CIO Insights: Where the currents of currencies flow
In 2022, the US dollar (USD) strengthened nearly 20% off the back of aggressive interest rate hikes from the Federal Reserve (Fed) and safe-haven demand for the dollar amid global uncertainty. But the tide has since shifted, and the USD has come down from those highs. And unlike last year, when the dollar was strong against most currencies (as we laid out in our 2023 Outlook), its moves have now been more nuanced.
So, where is the USD headed in the next few months? And as long-term investors, how should we think about currency exposure? In this month’s CIO Insights, we discuss what drives exchange rates, and what that means for you as an investor with StashAway.
- When thinking about currency, remember that there are always two sides to the same coin. For example, apart from the economic conditions in the US, what’s happening in the Eurozone and Japan also have significant impact on the USD, since the currencies of those regions comprise 70% of the US dollar index (which measures it against a basket of foreign currencies).
- Closer to home, medium-term movements for regional currencies in Southeast Asia, like the Singapore dollar (SGD), Malaysian ringgit (MYR) and Thai baht (THB), have been closely correlated with those of key trading partners. Specifically, the Chinese yuan (CNY) has a significant influence on Asian currencies.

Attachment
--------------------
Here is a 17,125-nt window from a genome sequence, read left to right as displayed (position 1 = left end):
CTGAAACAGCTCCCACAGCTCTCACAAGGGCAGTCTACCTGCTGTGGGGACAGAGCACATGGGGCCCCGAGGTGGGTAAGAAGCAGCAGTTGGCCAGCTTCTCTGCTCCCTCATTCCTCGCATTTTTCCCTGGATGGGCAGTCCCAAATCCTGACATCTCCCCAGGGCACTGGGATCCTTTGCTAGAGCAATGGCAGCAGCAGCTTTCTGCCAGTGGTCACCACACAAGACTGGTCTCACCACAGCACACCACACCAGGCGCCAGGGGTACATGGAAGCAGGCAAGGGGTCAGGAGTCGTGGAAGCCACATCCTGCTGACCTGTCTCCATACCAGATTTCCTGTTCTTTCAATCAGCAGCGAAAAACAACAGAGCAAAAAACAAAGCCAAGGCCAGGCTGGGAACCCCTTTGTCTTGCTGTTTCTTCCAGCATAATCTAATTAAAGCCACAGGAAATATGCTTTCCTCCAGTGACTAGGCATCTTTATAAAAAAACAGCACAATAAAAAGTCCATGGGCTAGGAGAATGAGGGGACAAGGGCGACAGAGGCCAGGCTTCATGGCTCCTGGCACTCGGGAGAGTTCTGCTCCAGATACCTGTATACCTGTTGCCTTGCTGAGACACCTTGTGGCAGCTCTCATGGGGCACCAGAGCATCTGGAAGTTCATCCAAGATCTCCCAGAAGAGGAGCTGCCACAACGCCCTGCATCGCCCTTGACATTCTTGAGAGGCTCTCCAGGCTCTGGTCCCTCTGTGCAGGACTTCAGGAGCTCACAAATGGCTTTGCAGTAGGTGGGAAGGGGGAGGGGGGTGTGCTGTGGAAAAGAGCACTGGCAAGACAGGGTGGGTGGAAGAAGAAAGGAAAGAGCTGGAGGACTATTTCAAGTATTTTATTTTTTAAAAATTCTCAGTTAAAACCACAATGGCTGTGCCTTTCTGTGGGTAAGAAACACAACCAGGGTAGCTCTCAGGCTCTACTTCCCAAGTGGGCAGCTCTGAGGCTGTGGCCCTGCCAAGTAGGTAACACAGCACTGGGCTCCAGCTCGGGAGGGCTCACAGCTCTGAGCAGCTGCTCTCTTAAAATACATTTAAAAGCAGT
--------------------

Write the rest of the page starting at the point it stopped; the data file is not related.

- As the Fed gets closer to concluding its rate hiking cycle, we expect currency moves to be more idiosyncratic – meaning that they would be driven more by ‘the other side of the coin’ rather than what’s happening in the US. Specifically, the euro (EUR) may remain stronger and the Japanese yen (JPY) weaker due to differences in central bank policies in those regions. In Southeast Asia, growth challenges in China also point to downward pressure on regional currencies.